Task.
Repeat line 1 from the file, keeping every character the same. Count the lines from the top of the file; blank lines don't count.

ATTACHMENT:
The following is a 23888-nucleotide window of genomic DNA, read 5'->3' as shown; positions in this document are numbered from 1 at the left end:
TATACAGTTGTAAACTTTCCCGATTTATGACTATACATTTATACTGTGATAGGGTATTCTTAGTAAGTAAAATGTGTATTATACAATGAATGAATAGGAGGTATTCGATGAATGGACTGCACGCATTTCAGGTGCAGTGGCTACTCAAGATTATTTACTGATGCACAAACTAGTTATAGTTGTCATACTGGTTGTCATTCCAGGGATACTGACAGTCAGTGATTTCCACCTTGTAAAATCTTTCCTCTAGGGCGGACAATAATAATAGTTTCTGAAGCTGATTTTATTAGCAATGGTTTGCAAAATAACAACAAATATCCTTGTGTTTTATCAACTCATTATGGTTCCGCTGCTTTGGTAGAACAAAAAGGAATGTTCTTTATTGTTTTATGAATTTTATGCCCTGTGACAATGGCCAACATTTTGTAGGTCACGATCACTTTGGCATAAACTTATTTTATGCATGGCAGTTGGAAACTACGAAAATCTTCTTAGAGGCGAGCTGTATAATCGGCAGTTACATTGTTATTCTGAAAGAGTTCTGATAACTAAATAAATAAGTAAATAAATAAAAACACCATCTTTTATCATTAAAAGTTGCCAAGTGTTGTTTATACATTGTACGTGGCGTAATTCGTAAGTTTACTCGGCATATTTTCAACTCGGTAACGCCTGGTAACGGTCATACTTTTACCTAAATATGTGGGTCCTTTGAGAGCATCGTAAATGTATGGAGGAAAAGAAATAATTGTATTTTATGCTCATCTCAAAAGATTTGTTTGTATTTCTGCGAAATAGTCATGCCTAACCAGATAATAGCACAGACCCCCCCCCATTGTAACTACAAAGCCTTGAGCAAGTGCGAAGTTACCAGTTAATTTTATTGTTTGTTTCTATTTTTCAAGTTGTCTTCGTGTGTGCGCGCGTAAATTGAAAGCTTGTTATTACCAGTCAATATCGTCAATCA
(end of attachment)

The following is a 23888-nucleotide window of genomic DNA, read 5'->3' as shown; positions in this document are numbered from 1 at the left end: